“It’s a very rich time to be a teacher.”
“It’s a very rich time to be a teacher,” said Ken Weaver, dean of the Teachers College. “It’s a great opportunity to be creative, and it’s a wonderful time to have them here on campus.”
Weaver said Kansas is divided into four regions. Each region selects one elementary school teacher, and one secondary teacher to nominate for the KTOY award. Each candidate must then put together a portfolio, which is then scored by a panel.
Next, the teachers must submit videos of their teaching philosophy, as well as videos of themselves giving a mock high school graduation address, which they are also scored on.
Finally, teachers are filmed teaching in their own classrooms. One of the teachers is then selected as the KTOY, while the runners up comprise the team. The team then meets with state representatives and tours several Kansas universities, giving presentations on teaching. This year, ESU was the first stop.
“I’m really excited, since I graduated from Emporia State University, to have an opportunity to meet with people and talk with them,” said Colleen Mitchell, English language arts teacher at Walnut Elementary School, 801 Grove Ave.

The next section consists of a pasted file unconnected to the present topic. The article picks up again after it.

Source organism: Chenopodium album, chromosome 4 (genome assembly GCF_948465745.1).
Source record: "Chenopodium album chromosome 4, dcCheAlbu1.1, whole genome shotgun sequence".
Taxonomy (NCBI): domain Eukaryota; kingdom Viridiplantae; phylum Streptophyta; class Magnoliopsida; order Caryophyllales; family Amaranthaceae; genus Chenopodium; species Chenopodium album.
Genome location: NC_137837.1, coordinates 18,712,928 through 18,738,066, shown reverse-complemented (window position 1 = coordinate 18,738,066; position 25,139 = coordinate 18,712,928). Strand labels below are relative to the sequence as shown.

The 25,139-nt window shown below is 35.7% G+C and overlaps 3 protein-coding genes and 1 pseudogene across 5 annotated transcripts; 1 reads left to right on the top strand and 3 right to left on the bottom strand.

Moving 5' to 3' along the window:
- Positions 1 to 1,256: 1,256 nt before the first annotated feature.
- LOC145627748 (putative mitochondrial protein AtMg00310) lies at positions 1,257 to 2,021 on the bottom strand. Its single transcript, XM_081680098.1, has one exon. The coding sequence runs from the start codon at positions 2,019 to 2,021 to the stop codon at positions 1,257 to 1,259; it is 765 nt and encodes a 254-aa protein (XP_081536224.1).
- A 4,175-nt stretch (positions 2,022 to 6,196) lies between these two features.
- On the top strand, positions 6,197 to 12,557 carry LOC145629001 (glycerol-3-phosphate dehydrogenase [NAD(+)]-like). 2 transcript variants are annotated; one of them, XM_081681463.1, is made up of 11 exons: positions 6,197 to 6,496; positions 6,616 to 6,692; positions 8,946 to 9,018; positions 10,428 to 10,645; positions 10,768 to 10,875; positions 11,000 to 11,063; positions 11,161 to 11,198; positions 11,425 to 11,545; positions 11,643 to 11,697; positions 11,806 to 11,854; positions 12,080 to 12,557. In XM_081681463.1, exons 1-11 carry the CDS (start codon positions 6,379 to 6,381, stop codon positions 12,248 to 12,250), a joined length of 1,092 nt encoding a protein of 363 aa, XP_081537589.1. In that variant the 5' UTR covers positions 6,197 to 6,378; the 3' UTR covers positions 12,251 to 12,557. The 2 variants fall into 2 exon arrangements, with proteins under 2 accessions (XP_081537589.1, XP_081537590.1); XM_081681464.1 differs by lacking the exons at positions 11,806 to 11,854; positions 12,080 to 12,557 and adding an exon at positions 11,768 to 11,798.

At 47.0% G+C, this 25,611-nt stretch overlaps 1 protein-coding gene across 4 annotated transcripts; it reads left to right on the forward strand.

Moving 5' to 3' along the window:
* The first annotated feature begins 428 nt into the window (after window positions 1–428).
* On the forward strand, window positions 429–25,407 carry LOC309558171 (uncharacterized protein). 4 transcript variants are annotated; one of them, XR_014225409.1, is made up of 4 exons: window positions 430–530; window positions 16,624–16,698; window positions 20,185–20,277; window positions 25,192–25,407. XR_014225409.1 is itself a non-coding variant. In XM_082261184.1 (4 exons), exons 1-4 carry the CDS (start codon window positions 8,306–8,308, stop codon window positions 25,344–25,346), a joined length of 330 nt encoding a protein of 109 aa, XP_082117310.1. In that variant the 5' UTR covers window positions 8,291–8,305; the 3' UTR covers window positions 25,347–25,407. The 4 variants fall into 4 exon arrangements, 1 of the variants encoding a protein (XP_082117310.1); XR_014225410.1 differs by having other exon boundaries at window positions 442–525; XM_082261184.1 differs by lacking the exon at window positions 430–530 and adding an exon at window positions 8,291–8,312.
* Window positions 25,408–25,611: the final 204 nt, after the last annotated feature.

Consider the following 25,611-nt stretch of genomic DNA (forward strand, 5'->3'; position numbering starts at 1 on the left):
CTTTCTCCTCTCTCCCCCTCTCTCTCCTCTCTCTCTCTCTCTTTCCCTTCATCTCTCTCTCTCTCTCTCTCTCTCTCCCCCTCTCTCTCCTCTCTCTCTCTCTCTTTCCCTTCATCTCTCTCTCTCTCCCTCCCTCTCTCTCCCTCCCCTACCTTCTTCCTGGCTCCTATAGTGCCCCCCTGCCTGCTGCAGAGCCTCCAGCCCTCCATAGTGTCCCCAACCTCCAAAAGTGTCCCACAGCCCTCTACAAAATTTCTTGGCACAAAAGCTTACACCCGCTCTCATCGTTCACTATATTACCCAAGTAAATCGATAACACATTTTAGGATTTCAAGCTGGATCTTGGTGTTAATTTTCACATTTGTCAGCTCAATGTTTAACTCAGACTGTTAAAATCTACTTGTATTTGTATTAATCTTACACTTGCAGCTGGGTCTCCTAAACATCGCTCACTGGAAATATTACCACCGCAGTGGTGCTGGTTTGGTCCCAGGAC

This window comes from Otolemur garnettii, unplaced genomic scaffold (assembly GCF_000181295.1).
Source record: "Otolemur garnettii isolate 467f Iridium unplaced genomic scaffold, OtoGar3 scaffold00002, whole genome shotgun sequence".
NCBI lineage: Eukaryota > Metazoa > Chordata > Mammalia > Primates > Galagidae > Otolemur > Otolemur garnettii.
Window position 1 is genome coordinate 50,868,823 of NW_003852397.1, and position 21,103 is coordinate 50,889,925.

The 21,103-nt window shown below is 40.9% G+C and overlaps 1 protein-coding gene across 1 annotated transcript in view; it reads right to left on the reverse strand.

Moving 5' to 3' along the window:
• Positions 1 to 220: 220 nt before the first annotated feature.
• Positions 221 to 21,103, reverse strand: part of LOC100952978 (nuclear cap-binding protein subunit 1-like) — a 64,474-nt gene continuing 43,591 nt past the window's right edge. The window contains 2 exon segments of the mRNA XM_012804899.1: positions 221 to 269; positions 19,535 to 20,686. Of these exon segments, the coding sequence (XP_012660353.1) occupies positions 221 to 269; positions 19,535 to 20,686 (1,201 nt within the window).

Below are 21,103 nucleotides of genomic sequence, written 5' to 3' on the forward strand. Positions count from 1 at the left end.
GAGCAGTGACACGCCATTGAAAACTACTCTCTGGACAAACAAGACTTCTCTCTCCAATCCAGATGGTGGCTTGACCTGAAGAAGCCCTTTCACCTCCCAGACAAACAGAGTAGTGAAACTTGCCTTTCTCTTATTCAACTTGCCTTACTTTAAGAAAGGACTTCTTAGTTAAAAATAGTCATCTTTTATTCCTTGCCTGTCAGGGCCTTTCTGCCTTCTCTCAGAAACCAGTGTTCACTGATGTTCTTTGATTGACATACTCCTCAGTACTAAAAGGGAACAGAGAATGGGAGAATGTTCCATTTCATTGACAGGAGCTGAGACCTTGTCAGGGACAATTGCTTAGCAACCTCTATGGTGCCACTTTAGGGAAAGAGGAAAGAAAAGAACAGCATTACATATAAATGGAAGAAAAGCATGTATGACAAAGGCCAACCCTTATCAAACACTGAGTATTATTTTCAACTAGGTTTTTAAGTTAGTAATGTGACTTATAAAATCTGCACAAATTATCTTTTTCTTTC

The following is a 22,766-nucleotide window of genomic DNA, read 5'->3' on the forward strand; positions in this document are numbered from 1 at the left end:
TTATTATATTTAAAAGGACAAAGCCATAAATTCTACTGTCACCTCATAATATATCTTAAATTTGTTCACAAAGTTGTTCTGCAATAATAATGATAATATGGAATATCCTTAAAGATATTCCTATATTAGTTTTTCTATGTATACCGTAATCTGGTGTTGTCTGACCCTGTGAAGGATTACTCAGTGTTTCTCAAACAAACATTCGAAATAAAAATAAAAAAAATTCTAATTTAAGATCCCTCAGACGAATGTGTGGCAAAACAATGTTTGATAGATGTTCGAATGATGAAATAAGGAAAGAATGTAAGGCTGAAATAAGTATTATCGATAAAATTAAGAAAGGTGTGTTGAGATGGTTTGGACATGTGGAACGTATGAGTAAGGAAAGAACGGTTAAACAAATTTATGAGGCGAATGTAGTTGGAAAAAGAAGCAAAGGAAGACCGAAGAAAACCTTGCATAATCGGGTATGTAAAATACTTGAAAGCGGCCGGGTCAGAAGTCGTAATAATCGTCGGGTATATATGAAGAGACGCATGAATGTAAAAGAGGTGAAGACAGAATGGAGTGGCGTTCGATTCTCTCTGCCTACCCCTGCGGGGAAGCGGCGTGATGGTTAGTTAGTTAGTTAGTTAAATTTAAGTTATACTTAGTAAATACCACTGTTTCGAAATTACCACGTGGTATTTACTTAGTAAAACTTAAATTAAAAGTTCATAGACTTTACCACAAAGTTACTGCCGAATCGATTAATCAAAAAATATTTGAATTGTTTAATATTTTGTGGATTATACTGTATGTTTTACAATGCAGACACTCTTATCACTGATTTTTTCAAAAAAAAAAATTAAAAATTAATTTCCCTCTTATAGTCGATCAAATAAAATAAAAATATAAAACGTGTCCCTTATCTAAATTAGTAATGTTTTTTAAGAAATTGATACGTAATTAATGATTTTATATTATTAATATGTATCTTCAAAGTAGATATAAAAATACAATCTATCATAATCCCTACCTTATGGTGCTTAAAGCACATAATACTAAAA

Mitchell was one of the teachers nominated for the award, and she was also a recipient of the Kansas Master Teacher award for 2012. Mitchell said each teacher who was nominated has a different area of expertise they have brought to the team, but they all still have a common thread as teachers.
The goal of the KTOY team, Mitchell said, is to be spokespeople for education. They have to address topics such as how to keep people in the profession, how to attract new people to it, new classroom technologies and the common core standards. Mitchell said on Monday the team presented to around 185 students at ESU, mostly sophomores and freshmen, about topics in education.
“I was really engrossed in a conversation with (Christy) Schrock out in the parking lot, and just being able to meet someone like that, who is an expert in the field of common core…who greets you with open arms, and tells you how proud she is of you – I don’t think there’s many colleges where you would get that kind of experience,” said Scott Keltner, ESU alum and member of the team.
The team also hosted a press conference at the end of the day, answering questions on a variety of topics in education, such as the recent move to arm security guards in schools.
Mitchell spoke on the security measures in the Emporia school districts and said it is important for the community to be involved in security measures, but she did not believe that arming security guards was the proper approach to school safety.
Another panel member also spoke about the a meeting with the Topeka school district superintendent and their districts’ policy of arming security guards and noted that many school districts were choosing to go that route, but that she, personally, was against it.